'Watchmen': Could an adaptation of the acclaimed graphic novel end up on HBO?

HBO is reportedly in talks with director Zack Snyder, who already adapted the story for big screens, about a possible TV show based on the graphic novel 'Watchmen.' 

Courtesy of Warner Bros.
'Watchmen' stars Malin Akerman (l.), Billy Crudup (center), and Jackie Earle Haley (r.).

Is Hollywood set to return to the story of “Watchmen”? 

The acclaimed graphic novel written by Alan Moore, which is often called one of the best superhero stories of all time, may be adapted by HBO for TV. 

HBO is reportedly in talks with Zack Snyder, who directed a feature film adaptation of “Watchmen” in 2009, about creating a TV version of “Watchmen.” The graphic novel takes place in the 1980s in a version of our world where superheroes exist and Richard Nixon is serving multiple terms as president. In the 1970s, superheroes had grown unpopular and most are not working anymore.

After the superhero the Comedian is found dead, a former colleague known as Rorschach decides to investigate his murder and visits other former superheroes such as Nite Owl, Silk Spectre, Doctor Manhattan, and Ozymandias.

It’s unknown whether the show, if it moves forward, would be a remake of the same story or merely take place in the same fictional world.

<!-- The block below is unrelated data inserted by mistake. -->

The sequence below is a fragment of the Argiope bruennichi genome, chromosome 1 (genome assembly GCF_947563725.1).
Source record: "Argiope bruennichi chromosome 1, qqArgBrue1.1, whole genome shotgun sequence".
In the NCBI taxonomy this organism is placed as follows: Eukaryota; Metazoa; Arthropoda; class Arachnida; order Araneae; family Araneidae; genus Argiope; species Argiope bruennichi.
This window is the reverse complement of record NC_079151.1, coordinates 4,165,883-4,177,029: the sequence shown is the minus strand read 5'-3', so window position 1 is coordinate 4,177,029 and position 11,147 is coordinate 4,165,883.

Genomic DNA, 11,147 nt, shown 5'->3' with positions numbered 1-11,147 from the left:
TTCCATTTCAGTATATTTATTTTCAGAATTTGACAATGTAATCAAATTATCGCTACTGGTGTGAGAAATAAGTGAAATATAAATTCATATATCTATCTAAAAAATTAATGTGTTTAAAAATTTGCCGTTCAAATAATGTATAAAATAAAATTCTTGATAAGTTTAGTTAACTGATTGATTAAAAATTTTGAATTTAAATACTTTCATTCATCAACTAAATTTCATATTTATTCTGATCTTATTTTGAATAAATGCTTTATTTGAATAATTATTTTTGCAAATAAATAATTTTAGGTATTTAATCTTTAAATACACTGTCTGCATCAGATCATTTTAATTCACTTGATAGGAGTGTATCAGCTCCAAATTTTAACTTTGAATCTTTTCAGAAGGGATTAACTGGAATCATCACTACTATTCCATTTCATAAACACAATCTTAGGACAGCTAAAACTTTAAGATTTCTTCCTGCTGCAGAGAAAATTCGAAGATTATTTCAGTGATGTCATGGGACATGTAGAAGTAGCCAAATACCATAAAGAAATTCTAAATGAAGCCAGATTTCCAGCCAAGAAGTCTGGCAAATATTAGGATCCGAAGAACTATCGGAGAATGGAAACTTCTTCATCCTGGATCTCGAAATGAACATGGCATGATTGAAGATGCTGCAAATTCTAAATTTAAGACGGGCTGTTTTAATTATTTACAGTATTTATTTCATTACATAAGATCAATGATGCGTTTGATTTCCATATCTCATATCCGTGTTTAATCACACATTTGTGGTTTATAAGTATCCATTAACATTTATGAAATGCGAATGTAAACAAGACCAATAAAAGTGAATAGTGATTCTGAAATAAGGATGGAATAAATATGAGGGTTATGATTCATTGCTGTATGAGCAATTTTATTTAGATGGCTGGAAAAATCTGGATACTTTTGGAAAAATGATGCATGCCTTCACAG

The 2009 film adaptation was not well-received by critics and underperformed at the box office. However, Snyder is a big name in comic book movies right now, especially for studio Warner Bros., who releases movies based on characters from DC Comics (“Watchmen” was also published through DC Comics). Snyder directed the 2013 Superman box office hit “Man of Steel” and is directing the movie “Batman v Superman,” which will be released this March and will introduce Ben Affleck’s take on the Batman character as well as Gal Gadot as Wonder Woman. 

In addition, the dark mood of “Watchmen” reflects other current projects. The plot of “Watchmen” involves grim secrets about the superheroes and flashbacks in which the characters behaved in ways far removed from the positive images some may have of superheroes. The “Dark Knight” film trilogy, which was directed by Christopher Nolan, brought a dark take on Batman to the multiplex and the movies became huge critical and box office successes – the work he did on the second movie as the villain the Joker led Heath Ledger to a Best Supporting Actor Oscar.

In addition, comic book movies now are showing a greater range of tones, going both darker and lighter. 2014’s “Guardians of the Galaxy” was a comedy about superheroes and became a big hit. But audiences are also showing they want a grimmer take on their stories of caped heroes. The upcoming movie “Suicide Squad” centers on “Batman” villains and so it seems safe to assume there may be a darker mood. Meanwhile, a movie about the superhero Deadpool is one of the most highly-anticipated superhero projects for next year. Deadpool is known for his profane language and for breaking the fourth wall in his stories. “'Deadpool' is a hard R,” producer Simon Kinberg said of the film in an interview. “It’s graphic. Nothing is taboo.”

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